Oilers’ Trade of Damphousse for Corson Began Period of Upheaval

Last year’s 25th Anniversary of Curtis Joseph’s debut with the Edmonton Oilers was a chance to reflect on a transformative moment for the club. That game, a 5-4 home overtime victory over the Buffalo Sabres on Jan. 13, 1996, marked a turning point for the organization, who shifted from their post-dynasty depths to chart a path back to the playoffs.

Edmonton’s subsequent ascent and their stunning upset of the Dallas Stars in the first round of the 1997 Playoffs will forever be remembered in Oil Country, where a brighter future inspired hope and excitement from the fanbase. But here’s the thing about those positive vibes: they came after emerging from darkness, and in order to emerge from that darkness, they had to be plunged into it.

This brings us to another anniversary: it’s been 30 years since Vincent Damphousse was traded to the Montreal Canadiens on Aug. 27, 1992. That, too, was a transformative moment for the Oilers but one that was much more difficult to endure. Until that point, they had remained among hockey’s elite, even while stripping away pieces from a team that won five Stanley Cups in seven years. But the bottom was about to fall out, and it wasn’t pretty.

Deconstruction of the Oilers Dynasty  

The buildup to this moment traces back nearly five years earlier, to Nov. 24, 1987, when the first future Hall-of-Famer was traded away by the Oilers. Paul Coffey, a multi-time Norris Trophy-winner, who had been an awesome force on Edmonton’s first three championship teams (1984, 1985, 1987), was dealt to the Pittsburgh Penguins mainly for forward Craig Simpson.

Related: Edmonton Oilers’ Forgotten Greats: Craig Simpson 

From there, the trades kept coming, ultimately for diminishing returns. Wayne Gretzky was infamously traded to the Los Angeles Kings for a lot of money and players, including Martin Gelinas and, most prominently, Jimmy Carson, who lasted barely over a season in Edmonton before being moved to the Detroit Red Wings for Joe Murphy and Petr Klima. Jari Kurri landed in L.A., reuniting with Gretzky, following a three-way trade that included Scott Mellanby from the Philadelphia Flyers. Mark Messier ended up with the New York Rangers for Bernie Nicholls, and then there was Glenn Anderson and Grant Fuhr, who were traded together to the Toronto Maple Leafs for a package of players headlined by Damphousse.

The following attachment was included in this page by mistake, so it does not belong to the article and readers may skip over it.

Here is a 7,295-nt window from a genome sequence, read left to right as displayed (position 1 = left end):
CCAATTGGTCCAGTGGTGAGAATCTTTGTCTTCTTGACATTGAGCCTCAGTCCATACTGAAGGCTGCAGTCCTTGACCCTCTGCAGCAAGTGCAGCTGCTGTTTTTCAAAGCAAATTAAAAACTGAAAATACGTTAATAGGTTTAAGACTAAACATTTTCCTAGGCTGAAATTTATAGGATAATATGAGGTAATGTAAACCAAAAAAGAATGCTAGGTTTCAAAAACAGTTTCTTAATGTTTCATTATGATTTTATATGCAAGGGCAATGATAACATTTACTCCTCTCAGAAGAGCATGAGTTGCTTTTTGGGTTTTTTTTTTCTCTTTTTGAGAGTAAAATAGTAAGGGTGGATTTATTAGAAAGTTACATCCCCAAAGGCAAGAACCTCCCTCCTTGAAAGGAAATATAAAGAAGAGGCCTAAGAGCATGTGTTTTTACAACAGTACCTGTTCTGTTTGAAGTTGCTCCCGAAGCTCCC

Damphousse Joins Oilers  

Just 23 years old at the time and already a veteran of five full NHL seasons, Damphousse was coming off his first All-Star Game appearance when he was acquired by the Oilers on Sept. 19, 1991. He totalled 73 points in 79 games in 1990-91, which was his third straight season with at least 26 goals and 42 assists.

Vincent Damphousse, San Jose Sharks, NHL, Toronto Maple Leafs, NHL Draft
Vincent Damphousse (Dave Nelson/Flickr)

Damphousse had a tremendous season with the Oilers in 1991-92 when he was Edmonton’s lone All-Star Game selection. He ranked first on the team in goals (38), assists (51), and points (89), and his team-leading eight game-winning goals are tied for the most in franchise history by anyone not named Anderson, Gretzky, Kurri, or Connor McDavid

In the postseason, Damphousse had six goals and eight assists while registering a team-best plus-5 rating. The left-shot forward also helped Edmonton advance to the Conference Final series for a remarkable eighth time in 10 years.

This, however, wasn’t the Oilers of old; the five-time Stanley Cup champs were running out of steam, which was painfully apparent when they were swept by the Chicago Blackhawks in the Campbell Conference Final, being outscored 21-8 over the four games.

As sensational as Damphousse was, Edmonton lacked secondary scoring: only three Oilers (Murphy and Simpson being the others) topped 60 points in 1991-92, which was a franchise low at the time. The team was precariously perched and, as it turned out, one move away from toppling over.

Corson Acquired From Montreal  

While it never showed in his play, Damphousse apparently wasn’t happy in Edmonton and reportedly asked for a trade (from “Damphousse dealt for three Habs”, The Edmonton Journal, 08/28/92).

He was believed to have been negotiating with the Canadiens as a free agent, but rather than have him sign with Montreal and get unknown compensation, Oilers general manager Glen Sather sent the Montreal native to his hometown in exchange for Shayne Corson, Brent Gilchrist, and Vladimir Vujtek.